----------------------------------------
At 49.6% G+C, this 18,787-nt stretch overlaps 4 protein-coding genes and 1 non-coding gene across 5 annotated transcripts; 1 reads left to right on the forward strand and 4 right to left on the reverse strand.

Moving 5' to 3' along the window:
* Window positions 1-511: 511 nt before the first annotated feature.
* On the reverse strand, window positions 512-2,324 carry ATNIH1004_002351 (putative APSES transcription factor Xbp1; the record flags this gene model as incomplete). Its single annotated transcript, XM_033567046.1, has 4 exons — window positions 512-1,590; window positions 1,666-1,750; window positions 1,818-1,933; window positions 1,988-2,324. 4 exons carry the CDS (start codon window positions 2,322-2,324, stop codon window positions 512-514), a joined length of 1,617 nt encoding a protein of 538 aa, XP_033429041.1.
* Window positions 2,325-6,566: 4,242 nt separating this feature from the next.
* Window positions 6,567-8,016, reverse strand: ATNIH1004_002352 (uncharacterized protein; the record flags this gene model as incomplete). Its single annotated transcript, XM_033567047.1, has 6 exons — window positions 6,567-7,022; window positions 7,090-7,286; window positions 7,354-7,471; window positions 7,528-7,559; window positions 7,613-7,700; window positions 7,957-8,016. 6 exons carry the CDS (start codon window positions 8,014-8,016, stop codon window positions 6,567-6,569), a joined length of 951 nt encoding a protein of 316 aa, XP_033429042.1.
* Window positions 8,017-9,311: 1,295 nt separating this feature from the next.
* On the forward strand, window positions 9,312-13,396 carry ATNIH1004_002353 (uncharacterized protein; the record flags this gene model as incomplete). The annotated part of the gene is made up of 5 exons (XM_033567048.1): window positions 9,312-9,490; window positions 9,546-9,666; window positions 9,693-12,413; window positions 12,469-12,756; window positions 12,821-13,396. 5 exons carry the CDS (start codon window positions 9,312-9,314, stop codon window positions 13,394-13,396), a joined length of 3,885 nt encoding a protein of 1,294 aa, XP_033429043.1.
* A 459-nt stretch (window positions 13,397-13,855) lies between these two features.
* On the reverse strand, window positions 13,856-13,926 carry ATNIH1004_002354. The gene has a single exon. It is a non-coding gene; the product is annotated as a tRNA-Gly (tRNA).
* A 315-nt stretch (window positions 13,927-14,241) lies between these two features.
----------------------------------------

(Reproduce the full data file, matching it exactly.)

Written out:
At 49.6% G+C, this 18,787-nt stretch overlaps 4 protein-coding genes and 1 non-coding gene across 5 annotated transcripts; 1 reads left to right on the forward strand and 4 right to left on the reverse strand.

Moving 5' to 3' along the window:
* Window positions 1-511: 511 nt before the first annotated feature.
* On the reverse strand, window positions 512-2,324 carry ATNIH1004_002351 (putative APSES transcription factor Xbp1; the record flags this gene model as incomplete). Its single annotated transcript, XM_033567046.1, has 4 exons — window positions 512-1,590; window positions 1,666-1,750; window positions 1,818-1,933; window positions 1,988-2,324. 4 exons carry the CDS (start codon window positions 2,322-2,324, stop codon window positions 512-514), a joined length of 1,617 nt encoding a protein of 538 aa, XP_033429041.1.
* Window positions 2,325-6,566: 4,242 nt separating this feature from the next.
* Window positions 6,567-8,016, reverse strand: ATNIH1004_002352 (uncharacterized protein; the record flags this gene model as incomplete). Its single annotated transcript, XM_033567047.1, has 6 exons — window positions 6,567-7,022; window positions 7,090-7,286; window positions 7,354-7,471; window positions 7,528-7,559; window positions 7,613-7,700; window positions 7,957-8,016. 6 exons carry the CDS (start codon window positions 8,014-8,016, stop codon window positions 6,567-6,569), a joined length of 951 nt encoding a protein of 316 aa, XP_033429042.1.
* Window positions 8,017-9,311: 1,295 nt separating this feature from the next.
* On the forward strand, window positions 9,312-13,396 carry ATNIH1004_002353 (uncharacterized protein; the record flags this gene model as incomplete). The annotated part of the gene is made up of 5 exons (XM_033567048.1): window positions 9,312-9,490; window positions 9,546-9,666; window positions 9,693-12,413; window positions 12,469-12,756; window positions 12,821-13,396. 5 exons carry the CDS (start codon window positions 9,312-9,314, stop codon window positions 13,394-13,396), a joined length of 3,885 nt encoding a protein of 1,294 aa, XP_033429043.1.
* A 459-nt stretch (window positions 13,397-13,855) lies between these two features.
* On the reverse strand, window positions 13,856-13,926 carry ATNIH1004_002354. The gene has a single exon. It is a non-coding gene; the product is annotated as a tRNA-Gly (tRNA).
* A 315-nt stretch (window positions 13,927-14,241) lies between these two features.